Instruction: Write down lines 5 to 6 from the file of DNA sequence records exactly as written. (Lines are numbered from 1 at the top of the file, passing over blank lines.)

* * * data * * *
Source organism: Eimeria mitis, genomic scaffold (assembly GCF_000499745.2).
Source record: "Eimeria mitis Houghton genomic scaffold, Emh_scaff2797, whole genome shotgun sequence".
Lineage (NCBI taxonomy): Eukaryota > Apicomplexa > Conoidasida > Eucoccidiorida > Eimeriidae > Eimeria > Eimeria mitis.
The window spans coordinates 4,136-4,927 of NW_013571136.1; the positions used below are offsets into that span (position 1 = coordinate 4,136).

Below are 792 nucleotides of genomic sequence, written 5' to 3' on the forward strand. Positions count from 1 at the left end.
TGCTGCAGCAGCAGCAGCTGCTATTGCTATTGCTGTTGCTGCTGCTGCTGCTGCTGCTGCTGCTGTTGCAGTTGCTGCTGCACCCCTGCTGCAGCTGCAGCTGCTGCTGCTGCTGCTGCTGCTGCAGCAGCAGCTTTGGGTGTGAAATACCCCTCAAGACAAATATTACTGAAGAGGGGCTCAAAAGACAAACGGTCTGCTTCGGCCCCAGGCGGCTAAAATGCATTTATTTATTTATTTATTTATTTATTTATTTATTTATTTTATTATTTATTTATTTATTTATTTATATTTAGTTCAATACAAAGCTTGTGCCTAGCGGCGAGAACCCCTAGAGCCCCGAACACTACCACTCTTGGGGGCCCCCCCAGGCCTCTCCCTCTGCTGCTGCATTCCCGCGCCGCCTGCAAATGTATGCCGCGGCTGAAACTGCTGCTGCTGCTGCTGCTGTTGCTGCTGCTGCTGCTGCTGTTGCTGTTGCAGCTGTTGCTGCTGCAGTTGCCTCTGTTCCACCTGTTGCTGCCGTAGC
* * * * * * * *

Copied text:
Below are 792 nucleotides of genomic sequence, written 5' to 3' on the forward strand. Positions count from 1 at the left end.
TGCTGCAGCAGCAGCAGCTGCTATTGCTATTGCTGTTGCTGCTGCTGCTGCTGCTGCTGCTGCTGTTGCAGTTGCTGCTGCACCCCTGCTGCAGCTGCAGCTGCTGCTGCTGCTGCTGCTGCTGCAGCAGCAGCTTTGGGTGTGAAATACCCCTCAAGACAAATATTACTGAAGAGGGGCTCAAAAGACAAACGGTCTGCTTCGGCCCCAGGCGGCTAAAATGCATTTATTTATTTATTTATTTATTTATTTATTTATTTATTTTATTATTTATTTATTTATTTATTTATATTTAGTTCAATACAAAGCTTGTGCCTAGCGGCGAGAACCCCTAGAGCCCCGAACACTACCACTCTTGGGGGCCCCCCCAGGCCTCTCCCTCTGCTGCTGCATTCCCGCGCCGCCTGCAAATGTATGCCGCGGCTGAAACTGCTGCTGCTGCTGCTGCTGTTGCTGCTGCTGCTGCTGCTGTTGCTGTTGCAGCTGTTGCTGCTGCAGTTGCCTCTGTTCCACCTGTTGCTGCCGTAGC